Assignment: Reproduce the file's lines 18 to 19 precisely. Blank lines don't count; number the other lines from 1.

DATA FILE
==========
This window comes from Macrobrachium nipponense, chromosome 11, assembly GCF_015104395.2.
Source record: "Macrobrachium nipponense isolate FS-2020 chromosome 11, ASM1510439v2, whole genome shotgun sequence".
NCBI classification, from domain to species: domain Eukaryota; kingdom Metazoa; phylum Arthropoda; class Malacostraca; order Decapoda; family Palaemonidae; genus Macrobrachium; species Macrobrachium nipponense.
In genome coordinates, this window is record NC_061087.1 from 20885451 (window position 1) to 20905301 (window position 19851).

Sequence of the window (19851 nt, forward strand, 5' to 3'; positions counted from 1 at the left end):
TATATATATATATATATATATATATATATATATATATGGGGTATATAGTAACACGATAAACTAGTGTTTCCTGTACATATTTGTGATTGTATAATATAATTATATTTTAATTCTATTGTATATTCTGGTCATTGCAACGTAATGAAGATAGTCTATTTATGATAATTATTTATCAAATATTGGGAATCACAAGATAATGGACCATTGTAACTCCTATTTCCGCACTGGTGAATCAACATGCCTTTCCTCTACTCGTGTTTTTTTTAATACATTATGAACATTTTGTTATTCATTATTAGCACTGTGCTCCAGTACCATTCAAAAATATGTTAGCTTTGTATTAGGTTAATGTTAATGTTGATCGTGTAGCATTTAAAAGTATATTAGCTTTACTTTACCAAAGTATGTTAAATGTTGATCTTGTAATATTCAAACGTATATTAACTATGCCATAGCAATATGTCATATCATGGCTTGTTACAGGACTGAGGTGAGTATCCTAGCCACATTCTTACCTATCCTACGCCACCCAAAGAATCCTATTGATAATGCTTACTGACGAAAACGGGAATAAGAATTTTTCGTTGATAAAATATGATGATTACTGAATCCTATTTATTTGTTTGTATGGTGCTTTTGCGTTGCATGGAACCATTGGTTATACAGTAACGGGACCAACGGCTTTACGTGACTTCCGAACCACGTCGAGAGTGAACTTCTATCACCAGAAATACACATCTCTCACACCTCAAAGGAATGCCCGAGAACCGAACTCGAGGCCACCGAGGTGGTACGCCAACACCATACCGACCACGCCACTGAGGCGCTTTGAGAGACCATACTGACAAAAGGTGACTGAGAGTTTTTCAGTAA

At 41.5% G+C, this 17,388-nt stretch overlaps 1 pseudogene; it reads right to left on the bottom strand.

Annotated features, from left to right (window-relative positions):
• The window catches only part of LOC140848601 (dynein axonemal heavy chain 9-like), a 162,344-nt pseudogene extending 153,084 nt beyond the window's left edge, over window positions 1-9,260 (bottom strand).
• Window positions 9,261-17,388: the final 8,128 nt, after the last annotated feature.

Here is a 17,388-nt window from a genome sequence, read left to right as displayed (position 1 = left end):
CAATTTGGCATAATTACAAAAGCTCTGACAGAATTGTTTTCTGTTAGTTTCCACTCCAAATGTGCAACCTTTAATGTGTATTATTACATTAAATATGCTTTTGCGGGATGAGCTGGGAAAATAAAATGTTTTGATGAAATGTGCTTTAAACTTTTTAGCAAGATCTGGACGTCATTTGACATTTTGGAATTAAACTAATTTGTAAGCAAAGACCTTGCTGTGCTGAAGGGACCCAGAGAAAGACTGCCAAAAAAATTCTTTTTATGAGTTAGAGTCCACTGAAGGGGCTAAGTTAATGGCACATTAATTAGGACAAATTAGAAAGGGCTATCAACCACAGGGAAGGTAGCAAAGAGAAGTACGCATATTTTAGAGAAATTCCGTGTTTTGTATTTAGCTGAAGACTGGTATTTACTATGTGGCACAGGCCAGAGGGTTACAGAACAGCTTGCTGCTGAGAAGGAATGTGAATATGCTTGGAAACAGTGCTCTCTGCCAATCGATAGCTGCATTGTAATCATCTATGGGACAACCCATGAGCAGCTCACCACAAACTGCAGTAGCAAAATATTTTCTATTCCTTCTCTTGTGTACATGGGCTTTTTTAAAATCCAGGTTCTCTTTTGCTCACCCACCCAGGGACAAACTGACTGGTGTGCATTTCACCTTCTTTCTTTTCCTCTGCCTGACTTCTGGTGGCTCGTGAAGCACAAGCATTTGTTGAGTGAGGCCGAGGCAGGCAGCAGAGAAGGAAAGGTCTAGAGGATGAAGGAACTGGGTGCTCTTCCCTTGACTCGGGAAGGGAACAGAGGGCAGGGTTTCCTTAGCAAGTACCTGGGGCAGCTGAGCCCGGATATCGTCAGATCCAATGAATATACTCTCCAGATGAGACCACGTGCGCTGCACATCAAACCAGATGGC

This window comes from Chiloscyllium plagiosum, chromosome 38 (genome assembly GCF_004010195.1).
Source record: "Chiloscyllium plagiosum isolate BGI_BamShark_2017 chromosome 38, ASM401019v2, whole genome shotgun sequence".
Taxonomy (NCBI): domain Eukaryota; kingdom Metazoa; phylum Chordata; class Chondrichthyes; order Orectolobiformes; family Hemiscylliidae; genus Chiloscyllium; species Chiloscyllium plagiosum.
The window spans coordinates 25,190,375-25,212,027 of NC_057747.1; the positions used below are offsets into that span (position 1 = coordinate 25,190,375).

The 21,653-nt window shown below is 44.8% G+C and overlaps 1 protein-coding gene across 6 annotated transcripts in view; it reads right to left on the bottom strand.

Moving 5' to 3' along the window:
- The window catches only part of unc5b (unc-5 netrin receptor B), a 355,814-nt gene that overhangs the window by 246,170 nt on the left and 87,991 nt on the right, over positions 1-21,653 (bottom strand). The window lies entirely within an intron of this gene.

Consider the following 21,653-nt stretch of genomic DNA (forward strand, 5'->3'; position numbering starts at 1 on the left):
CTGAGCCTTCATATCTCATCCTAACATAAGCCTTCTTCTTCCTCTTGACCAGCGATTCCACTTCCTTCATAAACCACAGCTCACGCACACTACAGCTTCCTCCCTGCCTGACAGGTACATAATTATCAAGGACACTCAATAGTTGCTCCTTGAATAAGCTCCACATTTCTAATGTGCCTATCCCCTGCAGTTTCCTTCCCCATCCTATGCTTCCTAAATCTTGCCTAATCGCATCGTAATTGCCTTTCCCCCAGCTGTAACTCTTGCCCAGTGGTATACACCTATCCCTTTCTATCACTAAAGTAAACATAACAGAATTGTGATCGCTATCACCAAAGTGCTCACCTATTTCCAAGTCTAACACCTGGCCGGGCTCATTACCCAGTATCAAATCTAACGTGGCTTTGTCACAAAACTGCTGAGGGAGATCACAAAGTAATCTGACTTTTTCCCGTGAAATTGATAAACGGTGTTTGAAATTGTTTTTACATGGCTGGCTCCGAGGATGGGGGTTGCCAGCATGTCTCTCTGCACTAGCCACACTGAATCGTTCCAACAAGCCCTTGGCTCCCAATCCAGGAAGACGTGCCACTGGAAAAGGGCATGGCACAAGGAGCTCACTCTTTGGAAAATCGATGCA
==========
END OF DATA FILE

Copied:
Moving 5' to 3' along the window:
- The window catches only part of unc5b (unc-5 netrin receptor B), a 355,814-nt gene that overhangs the window by 246,170 nt on the left and 87,991 nt on the right, over positions 1-21,653 (bottom strand). The window lies entirely within an intron of this gene.